2014 Oakland Athletics Photo DayNick Markakis, Right fielder
Hard-core stat-head
Nick’s power at the plate has greatly diminished; he hasn’t hit 20 homers in a season since 2008.
Casual fan Although not quite as good a fielder as the departed Heyward, Nick is a Gold Glove defender in right.
Layperson Like J-Hey, Nick is a hometown boy, who grew up in Woodstock and attended Young Harris College in northeast Georgia.
Pricetag $44 million for four years

2014 Oakland Athletics Photo DayJonny Gomes, Outfielder
Hard-core stat-head
He still hits left-handed pitchers: a career .277 batting average against southpaws.
Casual fan Despite being a prominent part of Boston’s 2013 championship team, at 34, Gomes is a part-time platoon left fielder, at best.
Layperson Jonny (yes, that’s the correct spelling) helped make those nasty, bushy Civil War beards a thing in Boston. Pray his Atlanta teammates have better fashion (and hygiene) sense.
Pricetag $4 million for one year

2014 Oakland Athletics Photo DayAlberto Callaspo, Infielder
Hard-core stat-head
He hit an anemic .223 in 2014, with only four homers and 39 RBIs.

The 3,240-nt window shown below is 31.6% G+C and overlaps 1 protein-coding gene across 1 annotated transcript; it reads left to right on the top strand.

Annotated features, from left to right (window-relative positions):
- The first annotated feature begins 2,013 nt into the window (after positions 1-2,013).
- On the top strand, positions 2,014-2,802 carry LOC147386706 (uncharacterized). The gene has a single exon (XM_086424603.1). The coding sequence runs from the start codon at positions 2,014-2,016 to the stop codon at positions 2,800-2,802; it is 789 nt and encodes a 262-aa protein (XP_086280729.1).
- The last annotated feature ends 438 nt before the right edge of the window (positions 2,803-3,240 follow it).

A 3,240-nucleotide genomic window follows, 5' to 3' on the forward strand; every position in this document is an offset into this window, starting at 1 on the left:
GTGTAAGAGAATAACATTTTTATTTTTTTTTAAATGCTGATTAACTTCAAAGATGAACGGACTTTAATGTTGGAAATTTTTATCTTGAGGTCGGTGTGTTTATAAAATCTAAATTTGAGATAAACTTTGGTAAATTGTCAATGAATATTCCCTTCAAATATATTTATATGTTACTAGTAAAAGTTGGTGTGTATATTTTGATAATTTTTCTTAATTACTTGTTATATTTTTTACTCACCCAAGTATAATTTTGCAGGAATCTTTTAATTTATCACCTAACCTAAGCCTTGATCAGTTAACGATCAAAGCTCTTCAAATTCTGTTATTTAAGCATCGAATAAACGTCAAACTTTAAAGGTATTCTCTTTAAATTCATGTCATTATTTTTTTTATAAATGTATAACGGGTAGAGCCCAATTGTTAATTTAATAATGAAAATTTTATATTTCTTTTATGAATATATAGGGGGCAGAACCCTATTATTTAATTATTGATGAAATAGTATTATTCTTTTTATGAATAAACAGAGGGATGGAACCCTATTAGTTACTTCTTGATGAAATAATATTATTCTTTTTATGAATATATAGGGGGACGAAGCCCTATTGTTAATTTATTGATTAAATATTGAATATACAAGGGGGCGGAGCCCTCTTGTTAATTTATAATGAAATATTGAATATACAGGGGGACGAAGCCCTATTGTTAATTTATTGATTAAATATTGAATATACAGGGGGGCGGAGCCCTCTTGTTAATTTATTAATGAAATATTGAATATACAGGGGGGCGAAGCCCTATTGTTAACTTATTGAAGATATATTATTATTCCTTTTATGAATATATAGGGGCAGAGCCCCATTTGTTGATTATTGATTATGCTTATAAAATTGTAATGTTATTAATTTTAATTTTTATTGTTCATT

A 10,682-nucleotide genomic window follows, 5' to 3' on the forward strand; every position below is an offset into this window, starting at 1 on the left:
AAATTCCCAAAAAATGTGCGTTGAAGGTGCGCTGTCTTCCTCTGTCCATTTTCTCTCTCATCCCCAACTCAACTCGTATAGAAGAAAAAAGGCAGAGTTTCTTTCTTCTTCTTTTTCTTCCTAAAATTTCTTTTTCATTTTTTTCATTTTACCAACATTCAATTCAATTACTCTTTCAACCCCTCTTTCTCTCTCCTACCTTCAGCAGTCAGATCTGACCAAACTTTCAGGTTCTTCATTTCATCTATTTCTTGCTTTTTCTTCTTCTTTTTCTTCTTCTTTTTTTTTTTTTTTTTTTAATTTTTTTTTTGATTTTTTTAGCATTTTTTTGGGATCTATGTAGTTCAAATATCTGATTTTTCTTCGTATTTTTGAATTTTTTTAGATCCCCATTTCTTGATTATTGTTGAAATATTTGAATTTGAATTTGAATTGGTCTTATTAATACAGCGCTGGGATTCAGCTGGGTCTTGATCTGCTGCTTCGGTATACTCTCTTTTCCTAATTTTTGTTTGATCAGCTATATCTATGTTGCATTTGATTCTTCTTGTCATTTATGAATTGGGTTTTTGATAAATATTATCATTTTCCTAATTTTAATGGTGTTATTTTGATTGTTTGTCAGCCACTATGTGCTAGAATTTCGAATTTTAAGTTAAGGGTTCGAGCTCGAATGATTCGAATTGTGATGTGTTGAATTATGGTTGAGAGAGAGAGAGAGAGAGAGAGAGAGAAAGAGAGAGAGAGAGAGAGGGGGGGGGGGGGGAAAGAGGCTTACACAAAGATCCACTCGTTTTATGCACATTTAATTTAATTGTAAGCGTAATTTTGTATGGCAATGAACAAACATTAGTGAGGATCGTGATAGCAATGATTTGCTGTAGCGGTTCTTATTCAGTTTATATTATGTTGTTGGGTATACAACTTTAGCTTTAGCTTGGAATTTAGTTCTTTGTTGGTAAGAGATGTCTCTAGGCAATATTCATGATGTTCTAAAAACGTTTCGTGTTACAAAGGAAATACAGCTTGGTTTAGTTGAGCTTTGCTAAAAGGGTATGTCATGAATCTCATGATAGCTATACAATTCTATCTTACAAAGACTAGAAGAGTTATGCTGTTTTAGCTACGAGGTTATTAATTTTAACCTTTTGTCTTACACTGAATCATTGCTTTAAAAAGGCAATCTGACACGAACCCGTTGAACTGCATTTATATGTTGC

Casual fan Has played every position in MLB except pitcher, catcher, and center field. Will probably see time at second until uber-prospect Jose Peraza gets here.
Layperson Infamous for an episode recorded in a minor league teammate’s tell-all involving a hot dog bun and a certain part of another teammate’s anatomy.
Pricetag $3 million for one year

2014 Oakland Athletics Photo DayA.J. Pierzynski, Catcher
Hard-core stat-head
The career .281 hitter can still add some power off the bench, having hit 17 homers as recently as 2013.
Casual fan The former All-Star is now 38 and strictly here as a backup for prospect Christian Bethancourt. So the less you see of A.J., the better.
Layperson A notorious brawler and trash talker, A.J. is one of the most reviled players in baseball. In other words: He might be your best chance for on-field entertainment at the Ted.
Pricetag $2 million for one year
Tony Rehagen

Illustrations by Jason Schneider, Photographs by AP Images

Update 4/27/15: This story was updated from the original print version to reflect the trade of Craig Kimbrel.

This article originally appeared in our April 2015 issue.